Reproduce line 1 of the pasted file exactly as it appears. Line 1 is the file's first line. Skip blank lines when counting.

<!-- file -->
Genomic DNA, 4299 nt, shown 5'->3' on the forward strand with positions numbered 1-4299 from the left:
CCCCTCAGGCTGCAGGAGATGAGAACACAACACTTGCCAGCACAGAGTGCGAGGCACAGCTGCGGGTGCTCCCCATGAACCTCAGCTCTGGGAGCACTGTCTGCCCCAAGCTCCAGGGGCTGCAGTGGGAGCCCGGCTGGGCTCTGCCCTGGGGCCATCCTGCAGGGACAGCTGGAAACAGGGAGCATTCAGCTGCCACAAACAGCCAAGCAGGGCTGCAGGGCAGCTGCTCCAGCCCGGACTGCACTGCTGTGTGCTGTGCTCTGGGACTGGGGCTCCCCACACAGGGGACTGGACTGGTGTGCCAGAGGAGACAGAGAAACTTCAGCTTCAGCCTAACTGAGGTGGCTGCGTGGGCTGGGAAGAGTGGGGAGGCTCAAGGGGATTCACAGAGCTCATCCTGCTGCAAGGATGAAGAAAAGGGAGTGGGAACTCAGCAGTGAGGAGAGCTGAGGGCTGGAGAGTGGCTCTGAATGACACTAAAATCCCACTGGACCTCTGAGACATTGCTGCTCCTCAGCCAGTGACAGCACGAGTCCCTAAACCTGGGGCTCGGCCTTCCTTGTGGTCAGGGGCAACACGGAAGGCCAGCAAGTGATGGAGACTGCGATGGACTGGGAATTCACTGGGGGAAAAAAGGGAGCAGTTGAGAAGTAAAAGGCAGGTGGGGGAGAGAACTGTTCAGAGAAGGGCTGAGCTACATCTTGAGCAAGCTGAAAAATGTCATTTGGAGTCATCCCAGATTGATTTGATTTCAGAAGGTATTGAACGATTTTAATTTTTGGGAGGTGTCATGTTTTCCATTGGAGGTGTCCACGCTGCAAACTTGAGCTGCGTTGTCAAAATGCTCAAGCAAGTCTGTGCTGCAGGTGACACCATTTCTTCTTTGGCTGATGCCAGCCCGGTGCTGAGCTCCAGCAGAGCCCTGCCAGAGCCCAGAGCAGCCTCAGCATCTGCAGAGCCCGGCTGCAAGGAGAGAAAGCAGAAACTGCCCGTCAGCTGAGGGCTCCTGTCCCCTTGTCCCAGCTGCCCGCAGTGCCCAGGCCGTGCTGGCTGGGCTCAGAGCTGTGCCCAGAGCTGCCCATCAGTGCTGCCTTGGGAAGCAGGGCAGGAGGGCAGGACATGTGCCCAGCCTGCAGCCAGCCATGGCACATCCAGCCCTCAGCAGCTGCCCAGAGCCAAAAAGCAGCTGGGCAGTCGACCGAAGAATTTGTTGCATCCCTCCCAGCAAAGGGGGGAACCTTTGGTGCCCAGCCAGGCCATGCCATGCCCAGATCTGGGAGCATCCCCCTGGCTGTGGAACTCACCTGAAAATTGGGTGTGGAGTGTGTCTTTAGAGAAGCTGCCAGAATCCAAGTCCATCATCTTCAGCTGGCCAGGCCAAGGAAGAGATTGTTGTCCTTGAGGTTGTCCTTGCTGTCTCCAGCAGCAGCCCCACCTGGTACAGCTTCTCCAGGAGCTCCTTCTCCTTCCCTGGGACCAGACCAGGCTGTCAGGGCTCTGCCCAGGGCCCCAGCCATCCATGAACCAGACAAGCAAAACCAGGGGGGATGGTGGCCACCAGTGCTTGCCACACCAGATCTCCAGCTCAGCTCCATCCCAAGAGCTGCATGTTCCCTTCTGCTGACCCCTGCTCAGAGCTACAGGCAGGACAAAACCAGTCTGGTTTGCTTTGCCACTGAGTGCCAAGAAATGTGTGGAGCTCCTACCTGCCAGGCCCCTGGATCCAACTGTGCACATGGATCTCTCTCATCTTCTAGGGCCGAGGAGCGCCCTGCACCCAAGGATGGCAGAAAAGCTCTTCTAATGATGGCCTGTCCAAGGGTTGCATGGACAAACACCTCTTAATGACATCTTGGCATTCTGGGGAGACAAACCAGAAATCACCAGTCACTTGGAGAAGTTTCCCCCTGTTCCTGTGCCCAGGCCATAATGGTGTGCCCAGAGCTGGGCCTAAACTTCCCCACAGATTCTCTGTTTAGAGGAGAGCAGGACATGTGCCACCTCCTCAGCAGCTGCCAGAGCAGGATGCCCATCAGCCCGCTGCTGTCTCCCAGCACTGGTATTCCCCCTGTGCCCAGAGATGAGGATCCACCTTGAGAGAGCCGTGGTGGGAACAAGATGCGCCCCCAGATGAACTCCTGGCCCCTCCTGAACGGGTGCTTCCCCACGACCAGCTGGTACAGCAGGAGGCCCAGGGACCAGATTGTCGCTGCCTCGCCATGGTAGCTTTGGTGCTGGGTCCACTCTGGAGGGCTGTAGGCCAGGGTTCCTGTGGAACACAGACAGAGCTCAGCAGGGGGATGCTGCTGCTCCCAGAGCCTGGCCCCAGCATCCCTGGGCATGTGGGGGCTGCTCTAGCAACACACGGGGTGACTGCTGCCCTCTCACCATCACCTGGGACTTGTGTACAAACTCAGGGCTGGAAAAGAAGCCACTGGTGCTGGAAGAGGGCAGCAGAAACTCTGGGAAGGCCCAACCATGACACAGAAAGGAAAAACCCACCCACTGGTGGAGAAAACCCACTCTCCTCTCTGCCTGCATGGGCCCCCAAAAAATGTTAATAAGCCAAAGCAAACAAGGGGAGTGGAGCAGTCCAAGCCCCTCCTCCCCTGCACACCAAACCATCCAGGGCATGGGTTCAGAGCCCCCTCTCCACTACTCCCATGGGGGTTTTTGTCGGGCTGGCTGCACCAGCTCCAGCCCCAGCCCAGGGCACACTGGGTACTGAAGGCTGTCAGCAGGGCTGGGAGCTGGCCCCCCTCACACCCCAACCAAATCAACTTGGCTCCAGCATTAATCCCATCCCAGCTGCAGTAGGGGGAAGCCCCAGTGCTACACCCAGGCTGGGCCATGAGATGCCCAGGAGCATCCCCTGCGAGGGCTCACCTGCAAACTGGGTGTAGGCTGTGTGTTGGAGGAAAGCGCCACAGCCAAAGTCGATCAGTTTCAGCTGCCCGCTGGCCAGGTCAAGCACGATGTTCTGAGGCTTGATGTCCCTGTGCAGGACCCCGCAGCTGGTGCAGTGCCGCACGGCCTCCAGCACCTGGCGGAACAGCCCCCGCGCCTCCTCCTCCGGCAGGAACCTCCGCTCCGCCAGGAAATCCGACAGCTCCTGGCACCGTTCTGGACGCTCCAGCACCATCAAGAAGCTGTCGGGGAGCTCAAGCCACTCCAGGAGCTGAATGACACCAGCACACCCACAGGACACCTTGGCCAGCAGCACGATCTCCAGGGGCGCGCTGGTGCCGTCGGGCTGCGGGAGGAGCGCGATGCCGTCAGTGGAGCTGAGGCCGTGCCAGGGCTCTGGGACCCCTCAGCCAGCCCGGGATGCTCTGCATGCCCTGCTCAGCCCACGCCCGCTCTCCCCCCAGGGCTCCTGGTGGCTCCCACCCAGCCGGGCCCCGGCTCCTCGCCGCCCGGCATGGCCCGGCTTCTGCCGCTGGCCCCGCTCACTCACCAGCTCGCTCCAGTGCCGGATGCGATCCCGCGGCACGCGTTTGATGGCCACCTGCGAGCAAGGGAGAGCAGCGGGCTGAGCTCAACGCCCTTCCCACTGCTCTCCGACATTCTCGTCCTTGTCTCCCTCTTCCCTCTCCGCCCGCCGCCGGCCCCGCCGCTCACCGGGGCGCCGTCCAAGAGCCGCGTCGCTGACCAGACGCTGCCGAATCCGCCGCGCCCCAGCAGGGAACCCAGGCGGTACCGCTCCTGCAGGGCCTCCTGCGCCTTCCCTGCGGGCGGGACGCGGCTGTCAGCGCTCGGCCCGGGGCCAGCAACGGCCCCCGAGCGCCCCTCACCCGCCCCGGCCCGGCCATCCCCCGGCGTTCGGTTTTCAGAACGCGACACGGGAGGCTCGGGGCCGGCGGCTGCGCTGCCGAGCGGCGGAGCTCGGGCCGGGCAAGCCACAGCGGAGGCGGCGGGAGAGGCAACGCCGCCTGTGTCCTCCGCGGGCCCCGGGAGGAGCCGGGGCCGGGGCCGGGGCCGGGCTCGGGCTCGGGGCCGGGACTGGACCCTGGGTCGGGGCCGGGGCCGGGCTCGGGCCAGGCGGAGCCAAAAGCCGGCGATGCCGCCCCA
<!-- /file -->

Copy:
Genomic DNA, 4299 nt, shown 5'->3' on the forward strand with positions numbered 1-4299 from the left: